Neighbors in Barcelona's Poble-sec demand contract renewals ahead of sale of building
Sindicat de Llogateres tenants' union blasts Socialists for not backing Spain-wide rent cap law
A group of neighbors in Barcelona's Poble-sec neighborhood have joined forces, with support from the Sindicat de Llogateres tenants' union, to demand contract renewals ahead of the sale of their building.
While not yet finalized, the property located at Carrer de Tapioles 15 is in the process of being bought by Second House, a real estate investment fund they fear could end up pricing them out. Residents say they expect the deal to be closed in early December.
"We're waiting to see what the new owners want to do exactly," Paloma, who lives in the building with her partner and her 1-year-old, told Catalan News. "But they plan to do minor renovations and sell the apartments at a very high price."
There are 15 apartments in the building, of which 11 have tenants. Seven of these households, including Paloma's, are at risk of having their contracts rescinded by Second House once they complete the sale - at the moment, their contracts are extended on a month-to-month basis.
"They tell us not to worry, but maybe they plan to renovate while we're still renting, and then once they're done they'll tell us we can buy," Paloma said. "But we're not willing to buy at that price." One of the apartments is already for sale for over €300,000.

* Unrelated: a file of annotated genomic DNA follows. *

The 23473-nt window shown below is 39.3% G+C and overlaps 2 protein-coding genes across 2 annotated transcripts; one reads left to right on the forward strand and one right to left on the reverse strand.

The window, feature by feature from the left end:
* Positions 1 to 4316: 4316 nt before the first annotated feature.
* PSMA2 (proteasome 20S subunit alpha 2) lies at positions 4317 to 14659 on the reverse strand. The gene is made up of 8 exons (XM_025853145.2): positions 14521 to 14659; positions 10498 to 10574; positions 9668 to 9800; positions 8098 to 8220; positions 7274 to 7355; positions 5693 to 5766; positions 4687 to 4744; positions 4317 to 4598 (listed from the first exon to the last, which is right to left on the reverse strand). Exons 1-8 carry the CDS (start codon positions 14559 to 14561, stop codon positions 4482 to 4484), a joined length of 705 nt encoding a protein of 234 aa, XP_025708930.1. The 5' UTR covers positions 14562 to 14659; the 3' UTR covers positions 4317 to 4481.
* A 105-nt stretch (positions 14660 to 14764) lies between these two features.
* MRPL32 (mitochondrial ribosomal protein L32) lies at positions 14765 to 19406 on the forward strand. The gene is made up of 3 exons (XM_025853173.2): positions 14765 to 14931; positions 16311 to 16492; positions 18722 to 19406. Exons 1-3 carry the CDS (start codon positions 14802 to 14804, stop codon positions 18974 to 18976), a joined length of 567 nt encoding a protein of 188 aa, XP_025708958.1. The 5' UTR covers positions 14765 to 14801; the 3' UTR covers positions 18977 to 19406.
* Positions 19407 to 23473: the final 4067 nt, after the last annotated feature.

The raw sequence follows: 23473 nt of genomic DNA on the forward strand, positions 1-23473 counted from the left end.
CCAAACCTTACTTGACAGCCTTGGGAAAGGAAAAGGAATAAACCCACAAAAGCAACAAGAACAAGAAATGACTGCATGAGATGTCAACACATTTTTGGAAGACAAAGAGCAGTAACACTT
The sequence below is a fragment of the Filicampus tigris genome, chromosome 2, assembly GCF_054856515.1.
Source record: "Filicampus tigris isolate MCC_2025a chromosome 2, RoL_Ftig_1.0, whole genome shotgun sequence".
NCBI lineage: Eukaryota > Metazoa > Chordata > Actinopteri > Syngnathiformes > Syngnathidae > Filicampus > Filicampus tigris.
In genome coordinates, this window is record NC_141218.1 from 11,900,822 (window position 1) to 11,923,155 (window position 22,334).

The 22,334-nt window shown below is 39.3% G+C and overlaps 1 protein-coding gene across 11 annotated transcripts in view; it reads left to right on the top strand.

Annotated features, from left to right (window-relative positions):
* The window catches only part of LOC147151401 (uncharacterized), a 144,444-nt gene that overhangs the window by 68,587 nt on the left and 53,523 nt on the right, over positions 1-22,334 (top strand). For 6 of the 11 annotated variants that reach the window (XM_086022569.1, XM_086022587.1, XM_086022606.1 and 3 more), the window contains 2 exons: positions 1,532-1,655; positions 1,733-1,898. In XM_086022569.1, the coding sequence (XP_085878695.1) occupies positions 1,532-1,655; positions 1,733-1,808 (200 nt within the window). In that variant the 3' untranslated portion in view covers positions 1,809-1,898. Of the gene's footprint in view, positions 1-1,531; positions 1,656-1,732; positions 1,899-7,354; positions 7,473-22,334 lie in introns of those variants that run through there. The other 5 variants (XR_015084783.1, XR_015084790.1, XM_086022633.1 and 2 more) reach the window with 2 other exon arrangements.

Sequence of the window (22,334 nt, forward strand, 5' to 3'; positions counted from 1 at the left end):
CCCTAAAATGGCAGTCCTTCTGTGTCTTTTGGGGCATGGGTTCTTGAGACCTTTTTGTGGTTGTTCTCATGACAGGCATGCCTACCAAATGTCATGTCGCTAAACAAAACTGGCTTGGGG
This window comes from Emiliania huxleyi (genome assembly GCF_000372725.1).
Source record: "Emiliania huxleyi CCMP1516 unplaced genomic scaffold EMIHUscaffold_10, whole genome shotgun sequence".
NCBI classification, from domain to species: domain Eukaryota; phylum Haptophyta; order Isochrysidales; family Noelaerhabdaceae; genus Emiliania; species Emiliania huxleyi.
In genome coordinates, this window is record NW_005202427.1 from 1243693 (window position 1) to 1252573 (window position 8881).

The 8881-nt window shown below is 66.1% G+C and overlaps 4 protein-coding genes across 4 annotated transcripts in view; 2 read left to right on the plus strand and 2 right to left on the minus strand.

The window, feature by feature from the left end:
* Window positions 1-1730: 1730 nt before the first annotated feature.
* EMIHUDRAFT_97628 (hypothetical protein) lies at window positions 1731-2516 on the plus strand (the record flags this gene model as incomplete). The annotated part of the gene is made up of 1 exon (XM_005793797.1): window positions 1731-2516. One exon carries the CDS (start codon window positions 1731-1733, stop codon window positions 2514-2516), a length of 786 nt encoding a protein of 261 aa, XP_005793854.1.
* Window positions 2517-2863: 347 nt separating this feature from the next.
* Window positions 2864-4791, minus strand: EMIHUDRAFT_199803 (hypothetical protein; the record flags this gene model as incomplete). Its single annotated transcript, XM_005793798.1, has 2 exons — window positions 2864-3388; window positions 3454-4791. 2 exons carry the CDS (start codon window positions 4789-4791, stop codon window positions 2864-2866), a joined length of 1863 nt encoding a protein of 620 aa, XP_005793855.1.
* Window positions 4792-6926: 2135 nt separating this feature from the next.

"The price is abusive, especially since salaries aren't going up but the cost of living is," Tomoyuki, who has lived in the building for 14 years, said.
According to him, the only people who have gone to visit the flat are "young and foreign." "They can work remotely and earn a lot of money and move around from country to country," Tomoyuki said, "but of course, this impacts the lives of residents and something has to be done."
The Sindicat de Llogeteres and the building's residents will be meeting with Second House on Thursday to discuss their concerns, but the neighbors are not overly optimistic about the outcome.
Rent cap law
The tenants' union seized the opportunity to urge Spain's ruling Socialists to get behind a Spanish rent cap law.
"Right now this law is being blocked because the Socialists are not giving in to these basic demands," Enric Aragonès, the Sindicat de Llogateres' spokesperson, told Catalan News. "The vast majority of the population, including most of the Socialists' voters, are in favor of regulating rents."
Housing rights groups, as well as some left-leaning parties, have campaigned for a Spain-wide law, especially after the Constitutional Court struck down Catalonia's rent cap law for overstepping its authority last spring.